FIG. 1c schematically shows the transistor 100 after completion of a heat treatment to form metal silicide regions 113 in the drain and source regions 104, having a dimension 114 along the height direction in accordance with design requirements. Also, in the gate electrode 108, a,metal silicide region 115 has been formed that exhibits a dimension 116 along the height dimension.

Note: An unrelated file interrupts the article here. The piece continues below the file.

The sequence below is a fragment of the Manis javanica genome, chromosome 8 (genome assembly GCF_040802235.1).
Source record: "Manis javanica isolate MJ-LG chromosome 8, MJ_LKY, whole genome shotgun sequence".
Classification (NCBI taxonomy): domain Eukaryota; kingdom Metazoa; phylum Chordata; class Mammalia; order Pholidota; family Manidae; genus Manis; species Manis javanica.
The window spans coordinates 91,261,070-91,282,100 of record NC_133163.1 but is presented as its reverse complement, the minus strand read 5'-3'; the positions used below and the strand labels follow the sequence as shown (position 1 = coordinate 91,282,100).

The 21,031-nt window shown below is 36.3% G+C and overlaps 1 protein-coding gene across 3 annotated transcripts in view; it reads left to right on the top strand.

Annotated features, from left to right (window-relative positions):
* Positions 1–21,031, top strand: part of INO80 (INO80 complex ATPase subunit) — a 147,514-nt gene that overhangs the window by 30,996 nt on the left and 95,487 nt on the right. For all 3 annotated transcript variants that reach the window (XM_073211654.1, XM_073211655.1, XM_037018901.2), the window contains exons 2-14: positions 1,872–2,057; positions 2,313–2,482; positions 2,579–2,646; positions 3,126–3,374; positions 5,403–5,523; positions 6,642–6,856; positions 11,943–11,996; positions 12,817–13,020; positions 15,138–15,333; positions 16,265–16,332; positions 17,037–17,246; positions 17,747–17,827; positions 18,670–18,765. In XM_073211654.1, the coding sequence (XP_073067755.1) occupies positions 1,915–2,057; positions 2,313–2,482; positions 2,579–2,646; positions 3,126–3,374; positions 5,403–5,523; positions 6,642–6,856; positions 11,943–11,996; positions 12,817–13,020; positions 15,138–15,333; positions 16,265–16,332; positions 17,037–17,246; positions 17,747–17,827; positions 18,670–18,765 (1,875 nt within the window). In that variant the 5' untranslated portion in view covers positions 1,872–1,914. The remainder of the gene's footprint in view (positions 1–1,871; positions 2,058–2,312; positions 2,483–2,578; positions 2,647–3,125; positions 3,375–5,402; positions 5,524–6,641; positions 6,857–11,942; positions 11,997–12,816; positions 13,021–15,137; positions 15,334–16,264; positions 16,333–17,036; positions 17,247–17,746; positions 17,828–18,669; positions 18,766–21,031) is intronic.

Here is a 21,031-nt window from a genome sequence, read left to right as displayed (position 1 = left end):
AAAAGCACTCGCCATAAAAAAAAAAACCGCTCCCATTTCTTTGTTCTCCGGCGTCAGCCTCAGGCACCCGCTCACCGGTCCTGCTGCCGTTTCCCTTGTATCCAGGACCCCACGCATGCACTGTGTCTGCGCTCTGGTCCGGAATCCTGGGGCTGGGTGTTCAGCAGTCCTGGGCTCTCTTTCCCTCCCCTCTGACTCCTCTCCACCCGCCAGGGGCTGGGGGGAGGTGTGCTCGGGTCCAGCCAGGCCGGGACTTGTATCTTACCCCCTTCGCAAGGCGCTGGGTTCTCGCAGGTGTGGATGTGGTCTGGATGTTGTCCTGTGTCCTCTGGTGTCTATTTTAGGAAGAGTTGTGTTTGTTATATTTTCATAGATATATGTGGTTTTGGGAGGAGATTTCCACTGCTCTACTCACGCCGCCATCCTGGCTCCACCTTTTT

Typically, a rapid thermal anneal process is carried out to initiate a chemical reaction between the metal layer 112 and the underlying silicon. During the heat treatment, the metal diffuses into the underlying silicon and forms the metal silicon compound. Depending on the type of metal used for the metal layer 112, process parameters of the heat treatment have to be properly selected in order to obtain the required dimension 114 in the source and drain regions 104. Frequently, cobalt is used for the metal layer 112, wherein in a first anneal step a cobalt silicon compound is produced and subsequently the non-reacted excess cobalt is removed by a selective wet etch process. Thereafter, a second heat treatment, for example, a second anneal step with a higher temperature than in the first heat treatment, is carried out to transform the cobalt silicon compound into a low-ohmic cobalt disilicide. Thus, in this processing that may be employed in forming a conventional transistor, process parameters such as temperature and duration of the heat treatment are adjusted in conformity with the type of metal in the metal layer 112 to finally yield the metal silicide regions 113 having the required height dimension 114.